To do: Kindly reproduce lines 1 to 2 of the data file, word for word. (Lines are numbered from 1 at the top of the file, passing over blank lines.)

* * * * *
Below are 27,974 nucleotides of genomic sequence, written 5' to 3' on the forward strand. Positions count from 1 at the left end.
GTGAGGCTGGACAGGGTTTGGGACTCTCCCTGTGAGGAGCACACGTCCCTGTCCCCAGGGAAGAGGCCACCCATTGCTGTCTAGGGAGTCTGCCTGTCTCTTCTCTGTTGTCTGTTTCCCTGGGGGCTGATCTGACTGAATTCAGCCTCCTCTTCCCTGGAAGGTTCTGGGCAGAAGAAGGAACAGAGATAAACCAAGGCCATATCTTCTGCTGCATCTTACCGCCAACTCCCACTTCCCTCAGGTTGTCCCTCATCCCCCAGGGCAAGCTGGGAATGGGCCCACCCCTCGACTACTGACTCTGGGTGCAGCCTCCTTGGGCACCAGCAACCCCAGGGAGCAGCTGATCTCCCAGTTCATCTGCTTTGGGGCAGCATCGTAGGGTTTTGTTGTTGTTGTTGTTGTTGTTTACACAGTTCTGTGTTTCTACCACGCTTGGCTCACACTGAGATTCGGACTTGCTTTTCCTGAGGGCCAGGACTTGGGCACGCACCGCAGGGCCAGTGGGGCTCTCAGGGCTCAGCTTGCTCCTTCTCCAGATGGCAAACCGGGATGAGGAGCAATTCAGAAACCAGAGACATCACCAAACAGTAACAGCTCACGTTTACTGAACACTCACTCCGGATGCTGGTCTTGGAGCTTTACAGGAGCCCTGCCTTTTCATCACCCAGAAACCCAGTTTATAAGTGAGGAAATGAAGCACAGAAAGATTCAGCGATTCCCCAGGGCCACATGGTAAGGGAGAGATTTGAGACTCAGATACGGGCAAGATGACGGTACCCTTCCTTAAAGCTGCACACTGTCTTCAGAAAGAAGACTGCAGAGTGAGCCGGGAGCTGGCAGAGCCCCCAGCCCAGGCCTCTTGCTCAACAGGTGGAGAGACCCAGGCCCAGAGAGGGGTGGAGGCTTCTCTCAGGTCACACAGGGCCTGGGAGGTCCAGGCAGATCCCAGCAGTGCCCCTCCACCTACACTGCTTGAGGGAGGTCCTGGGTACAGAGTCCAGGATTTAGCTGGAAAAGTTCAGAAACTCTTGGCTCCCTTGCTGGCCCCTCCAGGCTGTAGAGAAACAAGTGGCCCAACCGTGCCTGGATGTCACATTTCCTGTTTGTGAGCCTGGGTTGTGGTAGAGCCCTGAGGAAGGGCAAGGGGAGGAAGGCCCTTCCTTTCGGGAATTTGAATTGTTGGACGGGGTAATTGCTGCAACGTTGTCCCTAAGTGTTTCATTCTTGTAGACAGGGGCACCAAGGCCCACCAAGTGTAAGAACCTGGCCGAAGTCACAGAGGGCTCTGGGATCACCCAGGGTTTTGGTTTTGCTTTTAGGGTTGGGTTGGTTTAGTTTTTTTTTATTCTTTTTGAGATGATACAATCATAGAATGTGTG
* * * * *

Below are 27,974 nucleotides of genomic sequence, written 5' to 3' on the forward strand. Positions count from 1 at the left end.
GTGAGGCTGGACAGGGTTTGGGACTCTCCCTGTGAGGAGCACACGTCCCTGTCCCCAGGGAAGAGGCCACCCATTGCTGTCTAGGGAGTCTGCCTGTCTCTTCTCTGTTGTCTGTTTCCCTGGGGGCTGATCTGACTGAATTCAGCCTCCTCTTCCCTGGAAGGTTCTGGGCAGAAGAAGGAACAGAGATAAACCAAGGCCATATCTTCTGCTGCATCTTACCGCCAACTCCCACTTCCCTCAGGTTGTCCCTCATCCCCCAGGGCAAGCTGGGAATGGGCCCACCCCTCGACTACTGACTCTGGGTGCAGCCTCCTTGGGCACCAGCAACCCCAGGGAGCAGCTGATCTCCCAGTTCATCTGCTTTGGGGCAGCATCGTAGGGTTTTGTTGTTGTTGTTGTTGTTGTTTACACAGTTCTGTGTTTCTACCACGCTTGGCTCACACTGAGATTCGGACTTGCTTTTCCTGAGGGCCAGGACTTGGGCACGCACCGCAGGGCCAGTGGGGCTCTCAGGGCTCAGCTTGCTCCTTCTCCAGATGGCAAACCGGGATGAGGAGCAATTCAGAAACCAGAGACATCACCAAACAGTAACAGCTCACGTTTACTGAACACTCACTCCGGATGCTGGTCTTGGAGCTTTACAGGAGCCCTGCCTTTTCATCACCCAGAAACCCAGTTTATAAGTGAGGAAATGAAGCACAGAAAGATTCAGCGATTCCCCAGGGCCACATGGTAAGGGAGAGATTTGAGACTCAGATACGGGCAAGATGACGGTACCCTTCCTTAAAGCTGCACACTGTCTTCAGAAAGAAGACTGCAGAGTGAGCCGGGAGCTGGCAGAGCCCCCAGCCCAGGCCTCTTGCTCAACAGGTGGAGAGACCCAGGCCCAGAGAGGGGTGGAGGCTTCTCTCAGGTCACACAGGGCCTGGGAGGTCCAGGCAGATCCCAGCAGTGCCCCTCCACCTACACTGCTTGAGGGAGGTCCTGGGTACAGAGTCCAGGATTTAGCTGGAAAAGTTCAGAAACTCTTGGCTCCCTTGCTGGCCCCTCCAGGCTGTAGAGAAACAAGTGGCCCAACCGTGCCTGGATGTCACATTTCCTGTTTGTGAGCCTGGGTTGTGGTAGAGCCCTGAGGAAGGGCAAGGGGAGGAAGGCCCTTCCTTTCGGGAATTTGAATTGTTGGACGGGGTAATTGCTGCAACGTTGTCCCTAAGTGTTTCATTCTTGTAGACAGGGGCACCAAGGCCCACCAAGTGTAAGAACCTGGCCGAAGTCACAGAGGGCTCTGGGATCACCCAGGGTTTTGGTTTTGCTTTTAGGGTTGGGTTGGTTTAGTTTTTTTTTATTCTTTTTGAGATGATACAATCATAGAATGTGTG